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Alderson's hiring: Winners and Losers

Mets COO Jeff Wilpon.

Mets COO Jeff Wilpon. Credit: Craig Ruttle

Sandy Alderson emerged from the six-candidate scrum to be the Mets’ next general manager, but he wasn’t the only winner to come out of this process. As always, there were some losers in this derby, and we take a look at some below:


Sandy Alderson: Some may question his sanity, given the dysfunctional state of the Mets. But Alderson has never shied away from difficult tasks, and if he can fix the Mets, it would make a nice bookend to a GM career that began with three straight World Series appearances – and a ring – with the A’s.

John Ricco: The Wilpons determined that Ricco wasn’t ready to succeed Omar Minaya, but he's definitely seen as a potential GM down the line, and probably with the Mets when Alderson’s tenure is over. Ricco already has a good relationship with Alderson after their time spent working together in MLB offices, so his voice will continue to be heard.

Josh Byrnes: Yeah, we know. He didn’t get the job. But after his firing in July by the Diamondbacks, Byrnes’ reputation received a major boost by his callback as a finalist for the Mets. That means he finished ahead of four other bright, young executives – Rick Hahn, Logan White, Dana Brown among them – and Byrnes should be at the top of the list for the next job that opens.

Fred Wilpon: Hiring Alderson means fewer potential headaches for the Mets’ principal owner, who has dealt with plenty during the past four years. Alderson won’t tolerate the nonsense that has plagued this team recently, and Fred will be happier with less time at the podium explaining what went wrong.

Saul Katz: Virtually unknown by the fan base, “Uncle Saul” – he’s Fred’s brother-in-law – Katz was described as a pivotal voice in the GM search. He never speaks at news conferences, but usually sits in the front row, and insiders say he has plenty of input during the high level meetings.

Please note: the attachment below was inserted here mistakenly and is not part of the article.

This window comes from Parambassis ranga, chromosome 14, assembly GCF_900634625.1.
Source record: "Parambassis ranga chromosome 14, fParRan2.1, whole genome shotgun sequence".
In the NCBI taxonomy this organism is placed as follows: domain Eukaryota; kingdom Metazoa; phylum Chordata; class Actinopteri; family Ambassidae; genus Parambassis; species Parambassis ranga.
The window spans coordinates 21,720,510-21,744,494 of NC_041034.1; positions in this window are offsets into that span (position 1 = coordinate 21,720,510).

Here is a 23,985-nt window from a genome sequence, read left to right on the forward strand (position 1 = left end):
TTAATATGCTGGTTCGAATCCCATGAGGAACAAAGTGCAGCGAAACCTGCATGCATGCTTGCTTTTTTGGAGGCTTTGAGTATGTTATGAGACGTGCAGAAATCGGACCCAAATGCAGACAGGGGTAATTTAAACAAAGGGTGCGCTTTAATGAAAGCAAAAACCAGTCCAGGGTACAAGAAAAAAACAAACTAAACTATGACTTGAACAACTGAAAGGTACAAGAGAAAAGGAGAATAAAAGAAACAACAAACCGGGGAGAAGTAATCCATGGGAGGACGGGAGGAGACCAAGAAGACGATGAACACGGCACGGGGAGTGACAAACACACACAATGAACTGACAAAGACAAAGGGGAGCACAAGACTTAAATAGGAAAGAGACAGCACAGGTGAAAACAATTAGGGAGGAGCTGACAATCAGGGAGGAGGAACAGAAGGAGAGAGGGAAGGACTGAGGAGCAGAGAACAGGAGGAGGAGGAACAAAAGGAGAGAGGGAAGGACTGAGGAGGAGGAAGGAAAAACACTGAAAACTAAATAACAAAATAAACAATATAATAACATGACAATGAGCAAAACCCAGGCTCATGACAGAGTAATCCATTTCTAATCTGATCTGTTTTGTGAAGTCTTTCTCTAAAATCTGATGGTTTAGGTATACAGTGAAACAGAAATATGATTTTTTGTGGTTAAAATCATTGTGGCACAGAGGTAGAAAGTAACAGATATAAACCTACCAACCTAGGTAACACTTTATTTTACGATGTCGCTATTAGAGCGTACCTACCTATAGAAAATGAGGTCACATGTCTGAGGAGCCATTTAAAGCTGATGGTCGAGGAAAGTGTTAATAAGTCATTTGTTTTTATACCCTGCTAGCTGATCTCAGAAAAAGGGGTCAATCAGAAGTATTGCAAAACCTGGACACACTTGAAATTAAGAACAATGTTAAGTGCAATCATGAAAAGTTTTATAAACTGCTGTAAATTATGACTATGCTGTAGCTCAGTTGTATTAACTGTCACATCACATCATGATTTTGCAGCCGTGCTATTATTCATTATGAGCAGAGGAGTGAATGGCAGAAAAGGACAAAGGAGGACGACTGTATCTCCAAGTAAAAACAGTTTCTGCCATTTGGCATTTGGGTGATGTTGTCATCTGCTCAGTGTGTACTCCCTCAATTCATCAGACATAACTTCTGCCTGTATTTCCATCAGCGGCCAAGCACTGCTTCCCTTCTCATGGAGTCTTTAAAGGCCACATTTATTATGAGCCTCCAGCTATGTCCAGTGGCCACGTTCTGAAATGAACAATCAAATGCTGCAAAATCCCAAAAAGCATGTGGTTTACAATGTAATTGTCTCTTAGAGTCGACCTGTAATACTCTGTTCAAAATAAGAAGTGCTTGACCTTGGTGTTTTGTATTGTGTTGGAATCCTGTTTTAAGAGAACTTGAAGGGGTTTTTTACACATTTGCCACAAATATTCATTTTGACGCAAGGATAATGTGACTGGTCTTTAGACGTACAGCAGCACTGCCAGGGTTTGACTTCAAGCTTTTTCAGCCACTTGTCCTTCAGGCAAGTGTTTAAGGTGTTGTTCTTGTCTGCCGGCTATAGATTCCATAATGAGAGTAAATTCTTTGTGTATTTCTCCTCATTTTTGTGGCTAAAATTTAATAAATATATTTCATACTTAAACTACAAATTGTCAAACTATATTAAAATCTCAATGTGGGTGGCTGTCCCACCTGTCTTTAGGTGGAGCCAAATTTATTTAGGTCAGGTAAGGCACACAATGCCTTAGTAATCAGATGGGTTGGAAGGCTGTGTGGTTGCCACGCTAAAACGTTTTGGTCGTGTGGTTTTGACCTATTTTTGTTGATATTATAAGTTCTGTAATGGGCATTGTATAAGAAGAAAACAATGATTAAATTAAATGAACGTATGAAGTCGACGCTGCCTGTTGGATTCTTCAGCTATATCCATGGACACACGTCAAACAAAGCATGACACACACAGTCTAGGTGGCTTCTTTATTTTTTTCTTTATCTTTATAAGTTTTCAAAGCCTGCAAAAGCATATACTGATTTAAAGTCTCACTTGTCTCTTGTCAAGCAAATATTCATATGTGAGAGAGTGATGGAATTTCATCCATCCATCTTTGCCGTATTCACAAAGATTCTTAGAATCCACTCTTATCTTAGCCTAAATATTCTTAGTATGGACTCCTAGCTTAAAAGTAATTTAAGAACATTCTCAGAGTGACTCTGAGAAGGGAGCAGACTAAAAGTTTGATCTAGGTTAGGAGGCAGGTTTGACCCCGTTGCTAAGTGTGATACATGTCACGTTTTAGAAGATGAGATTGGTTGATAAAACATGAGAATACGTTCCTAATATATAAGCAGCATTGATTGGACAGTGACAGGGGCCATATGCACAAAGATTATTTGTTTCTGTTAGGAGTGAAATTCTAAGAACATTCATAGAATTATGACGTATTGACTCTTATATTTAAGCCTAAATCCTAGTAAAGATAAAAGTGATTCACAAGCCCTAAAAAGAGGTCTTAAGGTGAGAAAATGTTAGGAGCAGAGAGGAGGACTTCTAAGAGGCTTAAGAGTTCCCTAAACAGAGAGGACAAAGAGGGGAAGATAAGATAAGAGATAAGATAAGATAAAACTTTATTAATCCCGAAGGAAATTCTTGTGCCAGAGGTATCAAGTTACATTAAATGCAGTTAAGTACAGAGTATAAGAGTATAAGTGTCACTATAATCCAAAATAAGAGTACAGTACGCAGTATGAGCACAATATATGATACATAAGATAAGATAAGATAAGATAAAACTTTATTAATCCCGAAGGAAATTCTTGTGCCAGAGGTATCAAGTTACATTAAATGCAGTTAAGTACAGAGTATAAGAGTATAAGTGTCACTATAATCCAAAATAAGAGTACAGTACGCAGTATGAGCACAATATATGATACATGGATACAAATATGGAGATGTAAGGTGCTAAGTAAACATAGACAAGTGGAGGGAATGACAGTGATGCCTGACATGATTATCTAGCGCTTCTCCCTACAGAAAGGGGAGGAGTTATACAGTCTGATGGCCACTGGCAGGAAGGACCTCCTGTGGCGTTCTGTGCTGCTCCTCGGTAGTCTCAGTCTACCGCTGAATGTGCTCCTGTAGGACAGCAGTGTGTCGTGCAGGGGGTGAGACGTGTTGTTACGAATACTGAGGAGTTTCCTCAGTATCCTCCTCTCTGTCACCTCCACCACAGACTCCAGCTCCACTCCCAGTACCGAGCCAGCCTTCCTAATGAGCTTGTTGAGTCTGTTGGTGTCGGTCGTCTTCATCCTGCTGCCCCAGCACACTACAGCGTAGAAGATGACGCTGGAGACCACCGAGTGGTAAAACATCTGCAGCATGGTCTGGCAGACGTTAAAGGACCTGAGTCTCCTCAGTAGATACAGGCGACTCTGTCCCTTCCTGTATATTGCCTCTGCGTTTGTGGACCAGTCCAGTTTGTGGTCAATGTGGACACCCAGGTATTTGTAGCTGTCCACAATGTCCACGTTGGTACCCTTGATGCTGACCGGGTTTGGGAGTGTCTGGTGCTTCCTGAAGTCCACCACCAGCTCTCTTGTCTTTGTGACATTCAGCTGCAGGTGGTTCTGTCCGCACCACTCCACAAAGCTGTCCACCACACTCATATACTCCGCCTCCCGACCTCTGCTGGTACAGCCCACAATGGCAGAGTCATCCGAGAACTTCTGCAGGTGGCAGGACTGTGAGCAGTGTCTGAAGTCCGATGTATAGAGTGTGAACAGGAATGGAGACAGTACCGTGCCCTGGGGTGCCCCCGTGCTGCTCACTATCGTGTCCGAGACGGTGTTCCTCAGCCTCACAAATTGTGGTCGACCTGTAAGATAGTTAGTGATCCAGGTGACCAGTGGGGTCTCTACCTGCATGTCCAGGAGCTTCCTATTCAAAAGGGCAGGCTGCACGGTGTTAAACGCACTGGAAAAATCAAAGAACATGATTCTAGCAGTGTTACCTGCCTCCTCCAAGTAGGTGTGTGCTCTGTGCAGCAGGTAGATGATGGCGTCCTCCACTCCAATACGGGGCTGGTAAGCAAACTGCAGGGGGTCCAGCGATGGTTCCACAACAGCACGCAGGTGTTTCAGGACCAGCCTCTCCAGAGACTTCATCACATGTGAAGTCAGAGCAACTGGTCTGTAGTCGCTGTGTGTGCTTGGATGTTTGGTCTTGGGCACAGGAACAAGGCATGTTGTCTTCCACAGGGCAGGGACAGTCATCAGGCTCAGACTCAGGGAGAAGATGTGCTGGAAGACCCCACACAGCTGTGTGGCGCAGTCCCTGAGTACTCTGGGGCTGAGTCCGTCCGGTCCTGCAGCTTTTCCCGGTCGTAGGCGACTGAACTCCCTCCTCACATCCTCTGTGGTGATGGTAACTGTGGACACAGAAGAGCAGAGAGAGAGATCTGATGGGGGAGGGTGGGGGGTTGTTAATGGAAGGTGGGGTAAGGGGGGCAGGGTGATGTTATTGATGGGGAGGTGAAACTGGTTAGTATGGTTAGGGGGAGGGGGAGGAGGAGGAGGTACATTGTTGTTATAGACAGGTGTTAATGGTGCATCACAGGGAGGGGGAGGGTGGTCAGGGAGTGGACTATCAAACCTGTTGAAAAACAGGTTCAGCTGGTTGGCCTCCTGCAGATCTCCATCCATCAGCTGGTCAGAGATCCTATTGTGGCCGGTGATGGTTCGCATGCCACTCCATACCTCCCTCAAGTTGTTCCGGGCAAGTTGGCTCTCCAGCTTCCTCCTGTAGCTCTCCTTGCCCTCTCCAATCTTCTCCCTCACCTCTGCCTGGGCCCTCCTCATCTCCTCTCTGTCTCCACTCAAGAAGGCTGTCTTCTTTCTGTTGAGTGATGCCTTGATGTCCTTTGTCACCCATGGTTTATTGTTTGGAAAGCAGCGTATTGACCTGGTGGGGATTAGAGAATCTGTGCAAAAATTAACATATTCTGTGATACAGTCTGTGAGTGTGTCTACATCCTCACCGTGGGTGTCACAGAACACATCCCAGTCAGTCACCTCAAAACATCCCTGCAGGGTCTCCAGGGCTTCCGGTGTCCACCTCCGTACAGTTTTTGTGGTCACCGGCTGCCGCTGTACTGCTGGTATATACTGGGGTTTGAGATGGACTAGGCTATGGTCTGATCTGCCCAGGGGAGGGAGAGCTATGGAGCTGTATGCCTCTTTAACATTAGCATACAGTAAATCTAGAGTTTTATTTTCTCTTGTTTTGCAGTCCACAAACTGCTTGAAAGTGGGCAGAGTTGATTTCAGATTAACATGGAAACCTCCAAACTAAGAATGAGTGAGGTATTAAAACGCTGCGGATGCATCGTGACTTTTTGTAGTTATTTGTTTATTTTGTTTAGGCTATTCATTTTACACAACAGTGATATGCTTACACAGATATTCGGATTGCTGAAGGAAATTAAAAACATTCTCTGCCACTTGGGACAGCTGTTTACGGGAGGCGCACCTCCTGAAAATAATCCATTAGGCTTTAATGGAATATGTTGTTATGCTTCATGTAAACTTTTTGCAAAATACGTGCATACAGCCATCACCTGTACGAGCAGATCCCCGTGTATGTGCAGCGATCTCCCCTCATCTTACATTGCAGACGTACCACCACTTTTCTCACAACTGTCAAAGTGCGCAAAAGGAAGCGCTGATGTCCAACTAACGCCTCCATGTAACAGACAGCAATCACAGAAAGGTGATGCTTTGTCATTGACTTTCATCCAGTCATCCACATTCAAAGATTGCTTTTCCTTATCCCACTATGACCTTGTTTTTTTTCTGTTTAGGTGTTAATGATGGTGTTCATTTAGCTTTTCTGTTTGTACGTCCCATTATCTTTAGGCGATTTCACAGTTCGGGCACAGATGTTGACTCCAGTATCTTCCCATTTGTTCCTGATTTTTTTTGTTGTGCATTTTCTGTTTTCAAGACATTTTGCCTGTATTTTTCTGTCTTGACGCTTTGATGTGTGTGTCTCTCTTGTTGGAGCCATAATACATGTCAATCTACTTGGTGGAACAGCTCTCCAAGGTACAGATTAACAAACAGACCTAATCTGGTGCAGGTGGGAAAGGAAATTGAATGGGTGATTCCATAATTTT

Omar Minaya: Hiring Alderson was the only move that would possibly keep him with the Mets in some capacity, even though that situation remains very much up in the air. He’s friendly with Alderson, and could wind up staying.

Bud Selig: Gets a trusted ally in the Mets’ front-office that gives a shaky big-market team it’s best chance to restore respectability – and get back on prime time TV. Fred Wilpon already followed the commissioner’s lead on just about everything from the slotting system to contracts, and that will now continue with Alderson at helm.


Jeff Wilpon: Early in the process, I was told that Alderson won’t tolerate any meddling from ownership – period – and that is likely to mean a diminished role for the Mets’ chief operating officer. Jeff’s primary responsibility is still overseeing the Mets, but Alderson should have more “autonomy” than Omar Minaya ever did, and Jeff’s role might be relegated to approving the budget and signing the checks. Giving an assistant GM a shot at the top job would have kept him more in control.

Wally Backman: The Mets probably could have forced the popular – but volatile – Backman on a rookie GM, but Alderson is unlikely to go this route. Backman just doesn’t fit the profile for Alderson, whose philosophy is to have a manager that simply follows the blueprint of the front office.

Jon Daniels: Timing is everything, and as far as Daniels is concerned, the Rangers picked a bad time for the first World Series trip in franchise history. Not only was Daniels unable to interview for the Mets job – a dream shot for the Bayside, Queens native -- he lost the chance to use that as a negotiating chip for a new deal in Texas. Daniels is sure to get a great contract extension anyway, but the Mets’ GM job just opened at the wrong time for him.  

The rest of the NL East: The Mets’ days as a division doormat could be coming to a close. Alderson won’t make this franchise into a World Series contender overnight, but the Mets already are a better team than they were yesterday, and with the resources to rebuild, it shouldn’t take long.


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